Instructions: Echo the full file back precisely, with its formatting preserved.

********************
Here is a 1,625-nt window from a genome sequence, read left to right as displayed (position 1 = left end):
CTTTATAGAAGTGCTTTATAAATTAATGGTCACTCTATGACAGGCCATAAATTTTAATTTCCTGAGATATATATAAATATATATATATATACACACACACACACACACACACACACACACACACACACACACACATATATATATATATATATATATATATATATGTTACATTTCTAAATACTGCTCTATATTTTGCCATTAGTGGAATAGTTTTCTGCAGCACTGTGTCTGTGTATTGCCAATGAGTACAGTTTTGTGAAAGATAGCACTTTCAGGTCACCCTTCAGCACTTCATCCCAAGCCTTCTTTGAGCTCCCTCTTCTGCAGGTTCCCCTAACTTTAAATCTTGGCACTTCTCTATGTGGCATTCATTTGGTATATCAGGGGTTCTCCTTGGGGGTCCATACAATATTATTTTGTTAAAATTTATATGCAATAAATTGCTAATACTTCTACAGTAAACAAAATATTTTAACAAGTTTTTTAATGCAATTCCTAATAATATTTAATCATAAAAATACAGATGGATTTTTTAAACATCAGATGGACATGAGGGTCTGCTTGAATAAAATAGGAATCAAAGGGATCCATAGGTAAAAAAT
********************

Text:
Here is a 1,625-nt window from a genome sequence, read left to right as displayed (position 1 = left end):
CTTTATAGAAGTGCTTTATAAATTAATGGTCACTCTATGACAGGCCATAAATTTTAATTTCCTGAGATATATATAAATATATATATATATACACACACACACACACACACACACACACACACACACACACACACATATATATATATATATATATATATATATATGTTACATTTCTAAATACTGCTCTATATTTTGCCATTAGTGGAATAGTTTTCTGCAGCACTGTGTCTGTGTATTGCCAATGAGTACAGTTTTGTGAAAGATAGCACTTTCAGGTCACCCTTCAGCACTTCATCCCAAGCCTTCTTTGAGCTCCCTCTTCTGCAGGTTCCCCTAACTTTAAATCTTGGCACTTCTCTATGTGGCATTCATTTGGTATATCAGGGGTTCTCCTTGGGGGTCCATACAATATTATTTTGTTAAAATTTATATGCAATAAATTGCTAATACTTCTACAGTAAACAAAATATTTTAACAAGTTTTTTAATGCAATTCCTAATAATATTTAATCATAAAAATACAGATGGATTTTTTAAACATCAGATGGACATGAGGGTCTGCTTGAATAAAATAGGAATCAAAGGGATCCATAGGTAAAAAAT